Q: How is the accuracy on these technologies?

A: Accuracy is higher for iris recognition compared to a fingerprint, but these are also not infallible. Researchers have also shown that these systems can be attacked. For example, there are hacks that will allow one to bypass the Samsung iris-based cell phone lock. Accuracy of face recognition technologies is more controversial. While they are good for “majority” classes, their error rates have been shown to be higher for minorities.

Q: Does it ever astound or amaze you that technology we’ve seen in science fiction movies decades ago is now a reality?

A: Yes and no. On the one hand, frictionless identification technologies have been a staple of such movies, and it is interesting to see these become part of our day-to-day lives. On the other hand, the impacts of these on privacy and surveillance do still come as an unpleasant surprise as these movies only speak to the rosy side of these technologies. 

Top image courtesy of iStock/Getty Images.

Reporter , ASU News


image title

Former Sen. Jeff Flake talks extremism in US politics with ASU community

March 16, 2021

Anti-democratic violence and Trump's second impeachment trial were topics of discussion at recent Q&A

portrait of former U.S. Sen. Jeff Flake

Former Arizona Sen. Jeff Flake

For the second time in less than a year — a tumultuous one for a number of reasons, politically, socially and economically — former U.S. Sen. Jeff Flake spoke to the ASU community, fielding questions on the recent rise in anti-democratic violence in the U.S., the Capitol insurrection and the second impeachment trial of Donald Trump.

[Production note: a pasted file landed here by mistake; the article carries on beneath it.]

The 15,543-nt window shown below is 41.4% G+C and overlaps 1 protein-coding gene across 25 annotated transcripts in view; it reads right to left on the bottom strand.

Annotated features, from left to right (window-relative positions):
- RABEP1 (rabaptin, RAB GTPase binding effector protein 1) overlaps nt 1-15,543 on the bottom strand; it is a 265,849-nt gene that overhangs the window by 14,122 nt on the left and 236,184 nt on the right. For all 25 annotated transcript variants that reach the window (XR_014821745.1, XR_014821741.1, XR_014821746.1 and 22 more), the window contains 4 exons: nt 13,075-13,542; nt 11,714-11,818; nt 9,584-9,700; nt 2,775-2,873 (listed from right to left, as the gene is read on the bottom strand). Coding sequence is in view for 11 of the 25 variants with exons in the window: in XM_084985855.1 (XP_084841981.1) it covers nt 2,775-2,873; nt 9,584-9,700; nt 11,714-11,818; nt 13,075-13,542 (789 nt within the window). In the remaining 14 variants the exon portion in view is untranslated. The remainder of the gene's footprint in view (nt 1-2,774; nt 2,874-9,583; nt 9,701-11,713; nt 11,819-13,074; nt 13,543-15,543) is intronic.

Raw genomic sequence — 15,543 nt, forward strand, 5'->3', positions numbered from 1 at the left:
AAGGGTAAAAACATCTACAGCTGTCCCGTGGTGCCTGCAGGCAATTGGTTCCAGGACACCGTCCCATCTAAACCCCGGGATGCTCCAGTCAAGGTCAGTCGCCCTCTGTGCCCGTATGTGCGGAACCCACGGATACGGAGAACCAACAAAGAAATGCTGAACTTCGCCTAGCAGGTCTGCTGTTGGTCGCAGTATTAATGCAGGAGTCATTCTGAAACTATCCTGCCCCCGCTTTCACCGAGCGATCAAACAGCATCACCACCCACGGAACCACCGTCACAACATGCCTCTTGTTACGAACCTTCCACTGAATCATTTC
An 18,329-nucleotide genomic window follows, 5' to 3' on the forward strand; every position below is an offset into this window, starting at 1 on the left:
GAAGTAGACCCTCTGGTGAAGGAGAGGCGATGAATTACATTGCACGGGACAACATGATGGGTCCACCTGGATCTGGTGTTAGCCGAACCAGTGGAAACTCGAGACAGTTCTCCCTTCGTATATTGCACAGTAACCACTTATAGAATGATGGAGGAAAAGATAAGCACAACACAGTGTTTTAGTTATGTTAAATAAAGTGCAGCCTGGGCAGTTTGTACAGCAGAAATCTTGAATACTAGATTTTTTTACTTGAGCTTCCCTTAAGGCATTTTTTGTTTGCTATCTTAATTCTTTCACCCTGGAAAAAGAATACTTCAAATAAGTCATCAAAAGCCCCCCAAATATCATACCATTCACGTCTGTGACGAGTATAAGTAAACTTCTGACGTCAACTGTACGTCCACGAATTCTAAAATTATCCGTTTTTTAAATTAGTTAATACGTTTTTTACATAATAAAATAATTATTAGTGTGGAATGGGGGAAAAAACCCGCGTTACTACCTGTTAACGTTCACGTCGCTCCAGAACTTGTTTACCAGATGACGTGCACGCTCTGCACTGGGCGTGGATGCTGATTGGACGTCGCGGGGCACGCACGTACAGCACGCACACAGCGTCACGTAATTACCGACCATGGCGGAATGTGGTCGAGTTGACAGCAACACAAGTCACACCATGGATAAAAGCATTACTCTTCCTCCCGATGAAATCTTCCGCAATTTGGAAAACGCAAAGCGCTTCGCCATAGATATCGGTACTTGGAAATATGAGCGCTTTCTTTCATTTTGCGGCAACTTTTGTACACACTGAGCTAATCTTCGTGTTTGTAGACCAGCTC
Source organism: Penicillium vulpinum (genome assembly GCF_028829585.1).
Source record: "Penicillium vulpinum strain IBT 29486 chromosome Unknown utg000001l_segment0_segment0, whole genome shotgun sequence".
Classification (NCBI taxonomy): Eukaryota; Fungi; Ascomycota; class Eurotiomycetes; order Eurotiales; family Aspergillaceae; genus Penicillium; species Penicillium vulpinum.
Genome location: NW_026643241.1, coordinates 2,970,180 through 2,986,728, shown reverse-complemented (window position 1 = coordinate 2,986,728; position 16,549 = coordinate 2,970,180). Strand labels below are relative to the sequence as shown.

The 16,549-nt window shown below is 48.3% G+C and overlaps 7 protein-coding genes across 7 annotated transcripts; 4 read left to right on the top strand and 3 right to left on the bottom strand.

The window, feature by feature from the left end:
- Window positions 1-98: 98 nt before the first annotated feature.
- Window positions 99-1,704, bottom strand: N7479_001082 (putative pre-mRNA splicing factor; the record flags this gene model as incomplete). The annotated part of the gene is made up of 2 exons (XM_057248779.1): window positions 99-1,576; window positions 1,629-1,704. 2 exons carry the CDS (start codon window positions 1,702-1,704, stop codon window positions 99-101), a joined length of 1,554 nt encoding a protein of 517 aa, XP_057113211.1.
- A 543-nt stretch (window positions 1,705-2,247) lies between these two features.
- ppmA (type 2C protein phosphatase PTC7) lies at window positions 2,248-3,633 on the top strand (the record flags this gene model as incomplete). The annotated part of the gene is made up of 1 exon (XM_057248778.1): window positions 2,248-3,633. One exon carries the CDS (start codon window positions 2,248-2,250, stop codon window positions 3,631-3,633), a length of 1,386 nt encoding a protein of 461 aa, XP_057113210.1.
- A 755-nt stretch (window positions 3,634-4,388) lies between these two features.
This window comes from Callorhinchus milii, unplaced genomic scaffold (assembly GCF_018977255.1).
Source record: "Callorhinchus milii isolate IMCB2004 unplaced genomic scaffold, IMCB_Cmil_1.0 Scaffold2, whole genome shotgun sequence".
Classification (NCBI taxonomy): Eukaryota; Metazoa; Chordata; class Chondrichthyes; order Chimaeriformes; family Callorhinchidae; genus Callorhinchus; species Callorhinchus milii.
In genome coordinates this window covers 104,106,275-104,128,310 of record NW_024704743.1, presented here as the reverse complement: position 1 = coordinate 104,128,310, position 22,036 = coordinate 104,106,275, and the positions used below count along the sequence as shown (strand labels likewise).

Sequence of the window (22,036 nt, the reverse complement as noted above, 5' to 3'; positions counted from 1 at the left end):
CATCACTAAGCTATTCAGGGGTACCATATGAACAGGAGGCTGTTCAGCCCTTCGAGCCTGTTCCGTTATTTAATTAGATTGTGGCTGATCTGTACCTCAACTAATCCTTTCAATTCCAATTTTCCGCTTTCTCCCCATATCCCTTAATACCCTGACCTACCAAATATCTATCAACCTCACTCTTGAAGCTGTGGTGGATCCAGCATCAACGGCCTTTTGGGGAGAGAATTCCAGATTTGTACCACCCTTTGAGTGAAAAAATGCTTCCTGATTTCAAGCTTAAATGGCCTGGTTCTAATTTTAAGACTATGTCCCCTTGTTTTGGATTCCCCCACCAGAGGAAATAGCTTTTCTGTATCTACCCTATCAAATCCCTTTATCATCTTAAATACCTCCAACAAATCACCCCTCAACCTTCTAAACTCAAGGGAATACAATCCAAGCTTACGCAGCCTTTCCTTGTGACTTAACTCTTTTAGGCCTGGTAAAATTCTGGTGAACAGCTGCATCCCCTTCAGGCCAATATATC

The March 15 virtual discussion was hosted by Arizona State University's School of Politics and Global Studies, with American government expert and Senior Lecturer Gina Woodall serving as moderator.

Woodall introduced Flake, who joined ASU in December as a distinguished dean fellow with The College of Liberal Arts and Sciences, a role that involves conducting seminars, visiting classrooms, giving public lectures, meeting with students one-on-one and more.

During Monday’s discussion, Flake reflected on his political coming-of-age in the 1980s when President Ronald Reagan’s “Morning in America” mantra and Sen. Barry Goldwater’s “rugged individualism” inspired him to align himself with the Republican Party. But by the time Flake got to Congress in 2001, he said, the party’s interest in such ideas was already beginning to wane.

“I would argue that today … it's changed very much. It's more … about culture wars,” Flake said, and less about the traditional ideas that used to define the Republican Party, such as “limited government, economic freedom, free trade (and) strong American leadership.”

It’s that shift that Flake argued has resulted in the party losing power.

“Republicans lost the House of Representatives in 2018. We lost the Senate. In 2020, we lost the White House, and in 2018, I believe we lost more than 400 legislative seats nationwide. … I believe that this should have led to more introspection than it has,” Flake said.

In one of her questions to Flake, Woodall asked him his thoughts on a recent New York Times article that reported the results of a survey of roughly 1,200 Republican voters that revealed five factions of the party that have emerged following Trump’s presidency:

  • Trump Boosters — 28% of those surveyed fell into this category, defined as those who “approve of how Mr. Trump did his job, but only a slight majority of them support him being the nominee again, and they are more supportive of the Republican Party than Mr. Trump personally.”
  • Die-hard Trumpers — about 27% of those surveyed fell into this category, defined as “supporters of the former president who would back him in a hypothetical primary regardless of who else was running but who don’t believe in QAnon conspiracy theories.”
  • Post-Trump G.O.P. — 20% of those surveyed fell into this category, defined as those “who like Mr. Trump but want to see someone else as the party’s nominee.”
  • Never Trumpers — about 15% of those surveyed fell into this category, defined as those who would never support Trump as the party’s nominee.
  • Infowars G.O.P. — about 10% of those surveyed fell into this category, defined as those who “view QAnon conspiracy theories favorably and believe in many of them.”